Miikka Jaarte, a fourth-year Ph.D. candidate from Finland who is studying philosophy, said an estimated 45% of his annual take-home pay goes toward rent.

“Every year I was in Stanford housing, I would get a little pay bump and I would get a larger rent bump,” Jaarte said. “We would just like our wages to keep up with the cost of housing and with inflation.”

Union organizers are also pushing for better protections for international student workers, like improving legal resources and creating a grievance procedure for graduate workers who have been unjustly terminated and fear deportation.

Workers organizing amid a bleak academic job market

For Allen Nie, a fourth-year computer science Ph.D. student, unionizing is a way to acknowledge the value graduate student workers bring to the university, and their identities as workers.

College students in hoodies with backpacks chat on campus on a sunny day. Many students are on a quad area with trees and big tan buildings.
Allen Nie, a fourth-year Stanford Ph.D. student, attends a rally on campus on April 3, 2023. (Courtesy Fletcher Chapin)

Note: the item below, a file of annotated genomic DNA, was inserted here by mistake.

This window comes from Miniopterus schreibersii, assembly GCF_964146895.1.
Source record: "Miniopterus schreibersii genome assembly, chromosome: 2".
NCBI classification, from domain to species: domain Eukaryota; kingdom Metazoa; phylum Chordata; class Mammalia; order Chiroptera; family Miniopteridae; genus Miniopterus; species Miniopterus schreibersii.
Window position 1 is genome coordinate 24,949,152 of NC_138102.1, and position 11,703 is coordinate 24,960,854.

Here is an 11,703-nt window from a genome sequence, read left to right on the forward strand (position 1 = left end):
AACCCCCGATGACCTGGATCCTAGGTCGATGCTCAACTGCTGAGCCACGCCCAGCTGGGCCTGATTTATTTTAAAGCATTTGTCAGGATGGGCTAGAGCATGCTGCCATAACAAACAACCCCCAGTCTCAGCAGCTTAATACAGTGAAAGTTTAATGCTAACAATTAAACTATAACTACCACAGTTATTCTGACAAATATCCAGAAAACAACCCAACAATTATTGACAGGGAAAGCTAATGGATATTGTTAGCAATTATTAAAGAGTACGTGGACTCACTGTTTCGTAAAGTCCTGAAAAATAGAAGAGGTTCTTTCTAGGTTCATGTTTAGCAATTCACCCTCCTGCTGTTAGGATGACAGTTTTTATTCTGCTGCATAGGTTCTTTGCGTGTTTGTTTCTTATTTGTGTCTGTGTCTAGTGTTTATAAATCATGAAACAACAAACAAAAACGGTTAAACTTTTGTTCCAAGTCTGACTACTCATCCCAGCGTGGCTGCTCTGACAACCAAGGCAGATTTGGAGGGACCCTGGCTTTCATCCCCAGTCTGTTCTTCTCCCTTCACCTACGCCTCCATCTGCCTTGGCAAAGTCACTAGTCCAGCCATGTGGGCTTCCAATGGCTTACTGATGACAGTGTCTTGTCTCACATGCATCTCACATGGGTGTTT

“Even though there is some enrichment of our knowledge, we’re not just purely passively receiving that from the university,” he said. “To those of my fellow workers, I would say, ‘Take a hard look at how much you’re getting from the university and take a look at how much you’re contributing to the scientific community.'”

The wave of graduate workers organizing appears poised to continue. According to Bloomberg Law, professors, graduate teaching and research assistants and other academic workers went on strike 15 times in 2022, and the largest union election petitions last year were filed by graduate workers, according to Daily Union Elections.

Workers in higher education are responding to structural changes in academia over the last few decades, said Sarah Mason, a Ph.D. candidate in sociology and a graduate student researcher at the UC Santa Cruz Center for Labor and Community.

Departments and divisions have been financially gutted, workloads have exploded and tenured faculty positions have been replaced by a precarious workforce, Mason said. She added that students are crushed by private debt and described the prospects for future employment as incredibly bleak.

“I think there’s an increasing sense that these problems are not going to be solved by the people who created them,” Mason said. “We need to be fighting now for what we need. And more than that, those fights can be the basis for truly transforming the university on our terms.”